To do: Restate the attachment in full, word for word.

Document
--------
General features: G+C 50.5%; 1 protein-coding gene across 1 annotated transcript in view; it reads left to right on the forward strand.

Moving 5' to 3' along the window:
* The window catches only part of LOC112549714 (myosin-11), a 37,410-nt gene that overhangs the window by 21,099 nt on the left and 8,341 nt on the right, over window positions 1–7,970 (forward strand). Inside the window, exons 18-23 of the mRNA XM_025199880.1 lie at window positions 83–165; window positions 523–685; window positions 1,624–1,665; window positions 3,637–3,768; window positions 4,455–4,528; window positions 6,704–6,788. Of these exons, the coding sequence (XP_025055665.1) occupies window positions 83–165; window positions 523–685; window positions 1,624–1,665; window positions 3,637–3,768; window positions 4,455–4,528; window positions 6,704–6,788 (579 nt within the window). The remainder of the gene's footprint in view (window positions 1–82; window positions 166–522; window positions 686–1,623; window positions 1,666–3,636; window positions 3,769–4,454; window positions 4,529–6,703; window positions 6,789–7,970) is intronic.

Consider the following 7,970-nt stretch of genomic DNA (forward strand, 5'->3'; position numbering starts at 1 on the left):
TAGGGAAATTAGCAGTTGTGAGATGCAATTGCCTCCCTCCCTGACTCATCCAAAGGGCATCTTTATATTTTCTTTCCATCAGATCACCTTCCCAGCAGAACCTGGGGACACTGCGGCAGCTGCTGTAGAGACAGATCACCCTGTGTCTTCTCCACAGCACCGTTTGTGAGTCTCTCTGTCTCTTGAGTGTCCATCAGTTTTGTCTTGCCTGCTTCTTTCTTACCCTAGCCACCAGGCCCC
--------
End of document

General features: G+C 50.5%; 1 protein-coding gene across 1 annotated transcript in view; it reads left to right on the forward strand.

Moving 5' to 3' along the window:
* The window catches only part of LOC112549714 (myosin-11), a 37,410-nt gene that overhangs the window by 21,099 nt on the left and 8,341 nt on the right, over window positions 1–7,970 (forward strand). Inside the window, exons 18-23 of the mRNA XM_025199880.1 lie at window positions 83–165; window positions 523–685; window positions 1,624–1,665; window positions 3,637–3,768; window positions 4,455–4,528; window positions 6,704–6,788. Of these exons, the coding sequence (XP_025055665.1) occupies window positions 83–165; window positions 523–685; window positions 1,624–1,665; window positions 3,637–3,768; window positions 4,455–4,528; window positions 6,704–6,788 (579 nt within the window). The remainder of the gene's footprint in view (window positions 1–82; window positions 166–522; window positions 686–1,623; window positions 1,666–3,636; window positions 3,769–4,454; window positions 4,529–6,703; window positions 6,789–7,970) is intronic.

Consider the following 7,970-nt stretch of genomic DNA (forward strand, 5'->3'; position numbering starts at 1 on the left):
TAGGGAAATTAGCAGTTGTGAGATGCAATTGCCTCCCTCCCTGACTCATCCAAAGGGCATCTTTATATTTTCTTTCCATCAGATCACCTTCCCAGCAGAACCTGGGGACACTGCGGCAGCTGCTGTAGAGACAGATCACCCTGTGTCTTCTCCACAGCACCGTTTGTGAGTCTCTCTGTCTCTTGAGTGTCCATCAGTTTTGTCTTGCCTGCTTCTTTCTTACCCTAGCCACCAGGCCCC